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Question: Assume the following classical linear normal regression model: \begin{gather*} y_{i} = \beta_1 x_{1i} + \beta_2 x_{2i} + \cdots + \beta_K x_{Ki} + e_i \\ \underbrace{\boldsymbol{y}}_{n \times 1} = \underbrace{\boldsymbol{X}}_{n \times K}\underbrace{\boldsymbol{\beta}}_{K \times 1} + \underbrace{\boldsymbol{e}}_{n \times 1} \end{gather*}

where $e_i \sim iid \ N(0, \sigma^2)$ for $i = 1, 2, \cdots, n$ and $x_{1i} = 1$ for $i = 1, 2, \cdots, n$

Define $\boldsymbol{\beta} = (\beta_1, \beta_2, \cdots, \beta_K)'$ and assume a noninformative prior of the form $p(\boldsymbol{\beta}, \sigma) \propto \frac{1}{\sigma}$, derive the conditional posterior pdfs for $\boldsymbol{\beta}$ and $\sigma$, that is, $p(\boldsymbol{\beta}|\sigma, \mathbf{y})$ and $p(\sigma|\boldsymbol{\beta}, \mathbf{y})$.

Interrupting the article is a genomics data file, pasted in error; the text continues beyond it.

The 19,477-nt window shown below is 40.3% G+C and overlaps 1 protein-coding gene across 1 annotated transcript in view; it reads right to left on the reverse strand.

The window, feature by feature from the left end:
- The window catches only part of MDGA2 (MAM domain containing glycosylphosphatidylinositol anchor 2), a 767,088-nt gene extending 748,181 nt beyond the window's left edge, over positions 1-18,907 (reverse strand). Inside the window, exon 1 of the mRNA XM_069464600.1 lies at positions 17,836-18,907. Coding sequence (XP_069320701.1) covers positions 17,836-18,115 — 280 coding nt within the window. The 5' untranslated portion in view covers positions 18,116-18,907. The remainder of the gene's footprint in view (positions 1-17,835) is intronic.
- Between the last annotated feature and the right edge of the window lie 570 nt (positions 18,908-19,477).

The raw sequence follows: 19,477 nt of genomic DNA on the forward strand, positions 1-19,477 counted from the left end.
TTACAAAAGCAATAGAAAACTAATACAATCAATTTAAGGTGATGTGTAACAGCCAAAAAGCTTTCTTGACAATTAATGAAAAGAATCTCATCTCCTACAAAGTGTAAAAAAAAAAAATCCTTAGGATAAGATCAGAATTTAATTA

I can derive the conditional posterior pdf for $p(\boldsymbol{\beta}|\sigma, \mathbf{y})$ but I am not sure how to derive it for $p(\sigma|\boldsymbol{\beta}, \mathbf{y})$. The answer to the latter is:

$p(\sigma|\boldsymbol{\beta}, \mathbf{y})=\frac{2}{\Gamma\left(\frac{n}{2}\right)}\left(\frac{na}{2}\right)^{\frac{n}{2}} \frac{1}{\sigma^{n+1}}\exp\left[-\frac{na}{2\sigma^2}\right] $

where $a = \frac{1}{n}\left(\boldsymbol{y}-\boldsymbol{X}\boldsymbol{\beta}\right)'\left(\boldsymbol{y}-\boldsymbol{X}\boldsymbol{\beta}\right)$


The following is my working to derive the posterior pdf for $p(\boldsymbol{\beta}|\sigma, \mathbf{y})$